"Live in the awkward moments", a quote from a genuine mentor, Peter Bingham. In dance and in life, giving just a little bit more during those times of uncertainty will show itself clarity. I believe that we're all beautifully and hysterically awkward, in some shape or form, so why not just live in it.” –Antonio Somera
Antonio Somera Jr. is a quirky character, robust space-eater, and a nimble cat-lover. Based out of Vancouver, Canada, he is a member of emerging collectives: MAYCE, Konichiwaack, and OURO. Graduated with a BFA from the SFU Contemporary Dance Program, he had the privilege of interpreting works by: 605 Collective, The Response Dance Company, Dancers Dancing, Katie DeVries, Noam Gagnon, Rob Kitsos and Julie Chapple. Antonio has performed on various stages around Vancouver such as 12 Minutes Max, Vancouver International Dance Festival, OnTheBoards and Dancing on the Edge. Antonio recently worked in Seattle, WA alongside choreographer, KT Niehoff, in her remount of A Glimmer of Hope or Skin or Light in 2015.
During his travels and studies around North America, Antonio has grown a passion in Gaga technique, contact improvisation, and the urban street-style of waacking. Waacker extraordinaire, Archie Burnette (New York) once told Antonio, “You’re too beautiful to be fake!” which inspired him to always be truthfully himself on and off stage. Antonio is also an avid participant in Vancouver’s street-dance community, instructing waacking classes and attending battles locally and internationally. Antonio’s lifelong artistic process is to create a vocabulary merging waacking and contemporary techniques presented in both proscenium and urban settings.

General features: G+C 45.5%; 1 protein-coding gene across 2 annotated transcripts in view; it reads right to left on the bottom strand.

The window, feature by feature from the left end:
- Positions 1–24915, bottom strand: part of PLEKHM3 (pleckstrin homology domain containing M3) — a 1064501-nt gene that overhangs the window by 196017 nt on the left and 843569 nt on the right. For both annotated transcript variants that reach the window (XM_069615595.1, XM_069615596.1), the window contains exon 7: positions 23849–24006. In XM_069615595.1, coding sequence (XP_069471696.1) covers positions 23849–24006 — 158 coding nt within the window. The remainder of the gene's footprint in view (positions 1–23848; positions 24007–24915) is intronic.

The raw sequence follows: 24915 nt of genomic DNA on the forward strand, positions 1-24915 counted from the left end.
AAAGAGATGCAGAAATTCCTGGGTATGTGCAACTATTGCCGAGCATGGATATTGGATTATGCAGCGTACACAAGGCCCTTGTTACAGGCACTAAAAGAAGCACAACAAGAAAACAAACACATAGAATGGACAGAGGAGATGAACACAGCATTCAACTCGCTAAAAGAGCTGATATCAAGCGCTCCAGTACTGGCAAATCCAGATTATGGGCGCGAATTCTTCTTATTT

Antonio’s solo opens the fine line ~ twisted angels and establishes the overall tone of the work. He appears as an outsider.
Trapped in the shadows of his own warped mind, ricocheting between imagined safety and the need for always wanting more.
A structured section of improvisation where touch provides the impetus for the movement pathways.
Transforming one sense into another.
The dancers move their eyes in opposition to their body as they stare into the vacuous space that surrounds them.
When perception slips and half of the face is gone. When what is seen is not real. When reaching for something renders one empty handed.